□ The European earwig was introduced from Europe to the northwest United States in 1907, had spread south to California by the early 1920s, and had made its way into much of the rest of the United States — and Canada — by the 1940s.
Photographed by Mara Fox. Identified by: Location: Oakland, California, USA. Date: 23 June 2017.
Mara says, “I’m usually not too squeamish about bugs, but a huge colony (at least 100) of these were living in some sawhorses sitting in my yard .... I disturbed them, and they all cascaded out and headed straight for the house!” She adds, “Thanks for your informative website.” says, “Glad to help!”
European Earwig
European earwig, also known as common earwig, male, Forficula auricularia, family Forficulidae.
□ This male European earwig is white because it is newly molted. Its color will soon darken to brown, as seen in other photos of this species on this page.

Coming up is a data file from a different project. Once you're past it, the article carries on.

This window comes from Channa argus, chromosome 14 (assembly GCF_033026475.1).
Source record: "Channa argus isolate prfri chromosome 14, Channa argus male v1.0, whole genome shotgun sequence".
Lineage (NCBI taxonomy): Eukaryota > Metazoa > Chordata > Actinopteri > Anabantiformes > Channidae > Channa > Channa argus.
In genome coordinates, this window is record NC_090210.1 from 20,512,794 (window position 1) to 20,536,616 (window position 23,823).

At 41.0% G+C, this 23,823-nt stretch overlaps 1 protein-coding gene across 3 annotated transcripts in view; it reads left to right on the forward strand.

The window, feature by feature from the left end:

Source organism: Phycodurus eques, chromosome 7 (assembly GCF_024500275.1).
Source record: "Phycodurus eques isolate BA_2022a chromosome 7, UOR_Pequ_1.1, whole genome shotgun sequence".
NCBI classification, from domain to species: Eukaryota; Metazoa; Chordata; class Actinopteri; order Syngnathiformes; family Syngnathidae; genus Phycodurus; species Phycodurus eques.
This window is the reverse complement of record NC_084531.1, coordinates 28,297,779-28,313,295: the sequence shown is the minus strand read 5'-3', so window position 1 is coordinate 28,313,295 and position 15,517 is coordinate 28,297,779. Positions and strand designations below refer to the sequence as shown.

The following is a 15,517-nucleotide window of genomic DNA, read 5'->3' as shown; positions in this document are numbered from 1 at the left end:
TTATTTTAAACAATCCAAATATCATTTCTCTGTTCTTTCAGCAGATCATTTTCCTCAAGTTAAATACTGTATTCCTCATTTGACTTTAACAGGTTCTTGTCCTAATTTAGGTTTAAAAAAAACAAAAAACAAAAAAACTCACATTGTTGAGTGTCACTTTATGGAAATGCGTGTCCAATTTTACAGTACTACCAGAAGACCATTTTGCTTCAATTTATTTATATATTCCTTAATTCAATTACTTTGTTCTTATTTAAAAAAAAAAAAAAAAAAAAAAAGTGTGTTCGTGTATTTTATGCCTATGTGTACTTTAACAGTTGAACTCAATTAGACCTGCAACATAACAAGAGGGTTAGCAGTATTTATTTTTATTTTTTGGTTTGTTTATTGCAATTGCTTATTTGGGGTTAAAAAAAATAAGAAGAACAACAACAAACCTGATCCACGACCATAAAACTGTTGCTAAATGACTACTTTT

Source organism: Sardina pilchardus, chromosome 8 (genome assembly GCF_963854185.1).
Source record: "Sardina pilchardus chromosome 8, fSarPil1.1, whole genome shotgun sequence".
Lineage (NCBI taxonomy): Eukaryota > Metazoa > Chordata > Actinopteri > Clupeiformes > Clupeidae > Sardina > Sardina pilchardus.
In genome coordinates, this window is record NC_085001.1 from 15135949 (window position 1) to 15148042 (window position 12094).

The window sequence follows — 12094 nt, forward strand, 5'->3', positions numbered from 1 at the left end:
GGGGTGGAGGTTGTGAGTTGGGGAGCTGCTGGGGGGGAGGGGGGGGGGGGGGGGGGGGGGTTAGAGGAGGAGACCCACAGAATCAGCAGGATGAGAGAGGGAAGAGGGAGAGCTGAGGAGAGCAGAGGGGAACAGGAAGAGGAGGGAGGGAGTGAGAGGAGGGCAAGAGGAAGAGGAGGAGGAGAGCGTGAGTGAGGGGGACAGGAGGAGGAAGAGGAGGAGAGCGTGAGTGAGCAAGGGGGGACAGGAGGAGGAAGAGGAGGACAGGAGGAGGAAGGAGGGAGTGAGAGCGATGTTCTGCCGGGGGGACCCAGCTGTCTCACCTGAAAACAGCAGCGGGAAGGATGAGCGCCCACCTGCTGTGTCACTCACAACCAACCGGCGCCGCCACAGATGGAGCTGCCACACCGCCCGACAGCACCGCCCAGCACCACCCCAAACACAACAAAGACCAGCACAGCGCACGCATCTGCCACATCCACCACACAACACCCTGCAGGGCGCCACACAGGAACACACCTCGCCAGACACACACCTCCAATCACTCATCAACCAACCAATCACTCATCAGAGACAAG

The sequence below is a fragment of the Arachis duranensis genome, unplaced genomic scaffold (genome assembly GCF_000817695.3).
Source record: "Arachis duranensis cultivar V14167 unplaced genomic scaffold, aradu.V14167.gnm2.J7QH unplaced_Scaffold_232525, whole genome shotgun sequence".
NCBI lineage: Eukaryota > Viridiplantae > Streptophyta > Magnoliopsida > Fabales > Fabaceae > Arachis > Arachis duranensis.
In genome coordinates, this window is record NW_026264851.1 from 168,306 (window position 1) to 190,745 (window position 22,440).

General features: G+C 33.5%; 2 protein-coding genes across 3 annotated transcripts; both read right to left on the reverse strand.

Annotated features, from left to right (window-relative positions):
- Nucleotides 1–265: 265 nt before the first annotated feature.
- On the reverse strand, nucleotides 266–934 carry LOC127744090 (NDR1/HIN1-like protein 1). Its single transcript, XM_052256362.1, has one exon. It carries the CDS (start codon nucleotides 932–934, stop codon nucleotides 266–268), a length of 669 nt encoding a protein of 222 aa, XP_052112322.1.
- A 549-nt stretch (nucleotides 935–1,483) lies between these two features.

Photographed and identified by Leslie Mertz. Location: Otsego Township (south of Gaylord), Michigan, USA. Date: 14 July 2017.
Leslie says, “It was just peeking out of a crevice between a sign and signpost, and the white color caught my attention. Once it ventured out, I got this photo.”
Insect facts
Tegmina is the scientific term for the forewings of earwigs (order Dermaptera), as well as katydids, grasshoppers and others in the order Orthoptera, mantises (Mantodea), cockroaches (Blattaria) and walkingsticks (Phasmatodea). The tegmina in earwigs are short and cover only the foremost bit of the abdomen.
Click the photo to enlarge it

Anisolabididae, the anisolabid earwigs

Ring-Legged Earwig (Euborellia annulipes)
Ring-legged rarwig, female, Euborellia annulipes, family Anisolabididae.
□ This female ring-legged earwig has a pair of rather straight forceps, or cerci, whereas the male has much more curved forceps. Note the pale-colored ring around her neck.
□ This species looks quite similar to the African earwig (Euborellia cincticollis, which has more bead-like segments in its antennae: 17–20 segments for the African earwig, and 14-16 for the ring-legged earwig, according to BugGuide. To learn more and see the African earwig posted at BugGuide, click here.